We must resist, however, the temptation to oversimplify the history of civic virtue in America into a fuel gauge traveling from "F" to "E". What we moderns call "civil rights" has had high points and low points, depending on how we define terms. I've long hypothesized that every generation of every culture has been convinced that society is in a state of decline, and if we could only return to the Good ol' Days, everything would be to rights.

The reality of what, in hindsight, constitutes an actual decline is often far more complex and nuanced than what a person can often perceive in his own lifetime. We may observe our 21st century problems with a stagnant economy, burdened environment, and worldwide tensions and be inclined towards pessimism. But consider: how do our problems stack against, say, the Civil War, when President Lincoln ordered the suspension of habeas corpus? The Great Depression? The painful steps taken during the civil rights struggles of the 60s? Surely the prevailing sentiment during those times was one of lamenting the direction that society was headed.

We must remember to bring a sense of perspective to our problems. America, as a nation, has faced far more daunting problems than a blah economy. Rumors of our terminal decline are, in my opinion, greatly exaggerated.
Take what you want, and pay for it

-Spanish proverb
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#12
There are parallels though. Rome had periods of economic crises, bankers failing, bailing them out to prevent the whole system from collapsing. Coinage debasement similar to the US going from silver coins to jacket coins. There is a saying that form follows function. In armor, if you need head protection, you build someting that fits around a head. Similar problems often are met by similar attempts at solution, there are only so many options. So, yes Rome faced issues similar to the U.S. faces now, but also different. In any major issue, there will inevitably be many variables that affect the problems and solutons as well as constraints on dealing with them. In multi nation scenarios, the players of today are not those of 1800 years ago. So while you may draw some lessons from history, you cannot say with certainty that things will play out now as they did during Diocletian's time, because its just not the same. So, yes and no. To say history repeats itself is not quite right, every time is a new game, but form follows function so while it may be decorated differently, it still a helmet so to speak.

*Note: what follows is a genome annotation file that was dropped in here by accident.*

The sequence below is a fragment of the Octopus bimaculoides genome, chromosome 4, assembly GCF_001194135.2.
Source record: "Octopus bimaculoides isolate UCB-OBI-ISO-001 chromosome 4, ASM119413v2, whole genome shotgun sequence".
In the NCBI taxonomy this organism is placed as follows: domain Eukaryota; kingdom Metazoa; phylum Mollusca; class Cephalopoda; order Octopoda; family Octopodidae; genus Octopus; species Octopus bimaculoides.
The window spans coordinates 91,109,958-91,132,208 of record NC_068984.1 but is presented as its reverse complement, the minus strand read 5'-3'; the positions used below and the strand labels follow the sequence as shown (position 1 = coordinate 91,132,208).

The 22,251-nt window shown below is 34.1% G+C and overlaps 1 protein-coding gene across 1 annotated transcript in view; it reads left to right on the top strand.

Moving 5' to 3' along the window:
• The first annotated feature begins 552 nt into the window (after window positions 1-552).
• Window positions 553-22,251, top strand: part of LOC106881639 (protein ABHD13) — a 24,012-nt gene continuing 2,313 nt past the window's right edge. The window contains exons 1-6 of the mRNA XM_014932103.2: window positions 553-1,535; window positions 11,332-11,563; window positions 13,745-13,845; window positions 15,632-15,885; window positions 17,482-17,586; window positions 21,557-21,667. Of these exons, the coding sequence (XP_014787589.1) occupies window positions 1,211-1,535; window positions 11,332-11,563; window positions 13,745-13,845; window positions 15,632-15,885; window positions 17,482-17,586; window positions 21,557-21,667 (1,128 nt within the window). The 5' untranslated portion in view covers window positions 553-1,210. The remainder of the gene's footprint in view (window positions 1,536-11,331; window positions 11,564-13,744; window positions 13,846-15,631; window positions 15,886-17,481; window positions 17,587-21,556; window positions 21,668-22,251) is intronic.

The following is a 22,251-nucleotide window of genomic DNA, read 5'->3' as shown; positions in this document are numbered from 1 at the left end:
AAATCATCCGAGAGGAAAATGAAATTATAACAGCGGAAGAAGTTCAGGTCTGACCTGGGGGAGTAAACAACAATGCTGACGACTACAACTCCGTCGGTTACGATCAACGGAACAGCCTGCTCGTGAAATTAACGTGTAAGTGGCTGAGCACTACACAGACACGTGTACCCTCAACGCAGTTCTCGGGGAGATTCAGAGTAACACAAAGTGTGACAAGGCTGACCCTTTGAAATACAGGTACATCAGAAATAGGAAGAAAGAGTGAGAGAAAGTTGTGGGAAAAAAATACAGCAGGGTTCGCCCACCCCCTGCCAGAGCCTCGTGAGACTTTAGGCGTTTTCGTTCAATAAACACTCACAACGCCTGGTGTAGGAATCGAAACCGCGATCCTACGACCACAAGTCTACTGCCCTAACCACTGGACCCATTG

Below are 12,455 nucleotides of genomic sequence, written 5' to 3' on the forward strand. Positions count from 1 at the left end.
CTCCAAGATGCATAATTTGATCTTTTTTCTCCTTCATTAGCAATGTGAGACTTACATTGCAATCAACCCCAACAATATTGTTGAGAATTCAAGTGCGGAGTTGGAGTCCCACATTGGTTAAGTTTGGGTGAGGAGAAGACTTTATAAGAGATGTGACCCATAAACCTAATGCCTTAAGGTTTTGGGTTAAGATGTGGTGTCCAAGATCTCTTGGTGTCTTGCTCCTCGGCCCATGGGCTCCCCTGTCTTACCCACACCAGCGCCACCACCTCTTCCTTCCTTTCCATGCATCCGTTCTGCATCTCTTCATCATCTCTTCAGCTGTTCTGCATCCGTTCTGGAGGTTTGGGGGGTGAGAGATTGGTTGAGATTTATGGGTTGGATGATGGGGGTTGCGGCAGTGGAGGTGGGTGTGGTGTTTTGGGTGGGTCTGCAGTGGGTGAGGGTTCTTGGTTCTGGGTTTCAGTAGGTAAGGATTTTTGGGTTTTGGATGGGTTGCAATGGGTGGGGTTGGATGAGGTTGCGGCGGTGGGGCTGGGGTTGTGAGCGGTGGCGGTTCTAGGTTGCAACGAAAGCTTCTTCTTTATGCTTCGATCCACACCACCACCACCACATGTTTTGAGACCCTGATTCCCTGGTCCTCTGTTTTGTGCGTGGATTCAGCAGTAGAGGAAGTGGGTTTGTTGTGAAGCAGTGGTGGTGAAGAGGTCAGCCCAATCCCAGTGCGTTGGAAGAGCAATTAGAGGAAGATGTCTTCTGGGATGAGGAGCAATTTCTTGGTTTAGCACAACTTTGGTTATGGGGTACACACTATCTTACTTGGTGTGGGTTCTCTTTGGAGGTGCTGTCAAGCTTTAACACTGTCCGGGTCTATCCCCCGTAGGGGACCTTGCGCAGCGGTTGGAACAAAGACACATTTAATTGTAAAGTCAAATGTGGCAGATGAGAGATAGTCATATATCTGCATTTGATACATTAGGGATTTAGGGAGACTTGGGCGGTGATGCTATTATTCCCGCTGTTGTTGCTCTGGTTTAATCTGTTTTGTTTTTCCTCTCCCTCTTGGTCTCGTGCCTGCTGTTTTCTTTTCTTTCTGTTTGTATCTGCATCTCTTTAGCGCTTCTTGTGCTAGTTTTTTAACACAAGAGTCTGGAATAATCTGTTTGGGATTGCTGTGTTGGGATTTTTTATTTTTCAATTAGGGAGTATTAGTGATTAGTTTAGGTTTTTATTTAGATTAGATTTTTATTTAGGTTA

Caesar audieritis hoc
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#13
Quote:Although, I don't necessarily think that our current situation necessarily ends in a monarchic/imperial takeover by our executive branch. Not without another Civil War first.

Monarchy is a dinosaur by now if ever there was one. One possible scenario: a future economic meltdown which present government is held responsible for and can't handle, leading to a coup de'etat. It's highly likely a new leader, like Augustus, will try at first to disguise the abrupt change. Confusedmile:
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#14
Quote:But consider: how do our problems stack against, say, the Civil War, when President Lincoln ordered the suspension of habeas corpus? The Great Depression? The painful steps taken during the civil rights struggles of the 60s?

A key difference is that in the past democratic government wasn't directly to blame, hence wasn't vulnerable. Nowadays the economy is at grave risk in part because voters insist on keeping spending high and taxes low, so the red ink keeps accumulating, threatening an eventual collapse. I think democracy survived the civil war because the North had a big edge. Things might've been different if the US faced a greater threat of longer duration (the authoritarian regime of Germany reflected the need for more discipline when surrounded by powerful enemies, whereas Canada and Mexico were hardly a threat to us, so democracy was a luxury we could long afford.)

Quote:We must remember to bring a sense of perspective to our problems. America, as a nation, has faced far more daunting problems than a blah economy. Rumors of our terminal decline are, in my opinion, greatly exaggerated.

I think our country will survive, just like Rome became even stronger after the late republican upheavals.
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#15
Well, when I said monarchy/imperial, I was definitely leaning towards an imperial form of government. Not a monarchy ala old England or France. In today's common parlance, I'm sure dictatorship would be the more appropriate term.
Alexander